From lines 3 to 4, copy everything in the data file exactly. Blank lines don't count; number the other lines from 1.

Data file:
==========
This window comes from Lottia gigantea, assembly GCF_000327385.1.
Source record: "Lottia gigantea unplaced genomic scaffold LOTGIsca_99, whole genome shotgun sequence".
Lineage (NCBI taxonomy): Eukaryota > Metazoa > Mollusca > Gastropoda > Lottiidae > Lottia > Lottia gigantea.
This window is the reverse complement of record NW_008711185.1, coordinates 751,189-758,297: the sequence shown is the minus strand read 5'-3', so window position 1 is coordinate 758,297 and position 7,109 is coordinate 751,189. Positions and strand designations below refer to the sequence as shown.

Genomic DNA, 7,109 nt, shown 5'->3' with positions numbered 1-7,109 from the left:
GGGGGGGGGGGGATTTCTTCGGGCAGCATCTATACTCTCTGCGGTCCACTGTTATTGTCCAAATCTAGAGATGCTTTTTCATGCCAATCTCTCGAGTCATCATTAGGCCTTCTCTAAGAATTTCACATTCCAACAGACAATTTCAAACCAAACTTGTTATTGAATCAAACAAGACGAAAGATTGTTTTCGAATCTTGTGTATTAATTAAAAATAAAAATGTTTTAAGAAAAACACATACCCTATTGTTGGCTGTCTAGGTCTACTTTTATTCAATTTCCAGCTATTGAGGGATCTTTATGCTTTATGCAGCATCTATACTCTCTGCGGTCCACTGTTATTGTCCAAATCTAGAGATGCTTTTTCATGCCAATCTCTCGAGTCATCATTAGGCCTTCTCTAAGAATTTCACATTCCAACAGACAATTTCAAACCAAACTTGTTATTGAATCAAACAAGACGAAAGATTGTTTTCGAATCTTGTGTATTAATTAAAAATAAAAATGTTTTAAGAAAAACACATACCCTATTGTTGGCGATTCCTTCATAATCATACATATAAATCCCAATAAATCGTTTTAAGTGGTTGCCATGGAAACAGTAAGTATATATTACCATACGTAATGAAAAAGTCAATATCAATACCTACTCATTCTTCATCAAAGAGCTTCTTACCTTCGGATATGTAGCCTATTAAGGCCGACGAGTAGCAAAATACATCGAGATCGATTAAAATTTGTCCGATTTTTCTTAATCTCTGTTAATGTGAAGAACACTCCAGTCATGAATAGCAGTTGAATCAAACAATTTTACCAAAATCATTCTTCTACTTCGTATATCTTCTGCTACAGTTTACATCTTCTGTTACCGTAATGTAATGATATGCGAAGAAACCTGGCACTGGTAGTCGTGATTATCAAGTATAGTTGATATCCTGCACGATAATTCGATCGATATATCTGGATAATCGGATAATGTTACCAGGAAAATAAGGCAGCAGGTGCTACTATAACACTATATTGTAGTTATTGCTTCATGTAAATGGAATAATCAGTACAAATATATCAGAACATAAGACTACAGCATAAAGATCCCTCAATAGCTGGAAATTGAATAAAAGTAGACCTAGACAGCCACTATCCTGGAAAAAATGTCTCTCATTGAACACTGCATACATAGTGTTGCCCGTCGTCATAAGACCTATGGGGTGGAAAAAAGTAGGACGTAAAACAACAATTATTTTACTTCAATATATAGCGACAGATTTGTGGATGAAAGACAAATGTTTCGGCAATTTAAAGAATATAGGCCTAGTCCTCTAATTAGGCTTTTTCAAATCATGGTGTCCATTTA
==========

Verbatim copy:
Lineage (NCBI taxonomy): Eukaryota > Metazoa > Mollusca > Gastropoda > Lottiidae > Lottia > Lottia gigantea.
This window is the reverse complement of record NW_008711185.1, coordinates 751,189-758,297: the sequence shown is the minus strand read 5'-3', so window position 1 is coordinate 758,297 and position 7,109 is coordinate 751,189. Positions and strand designations below refer to the sequence as shown.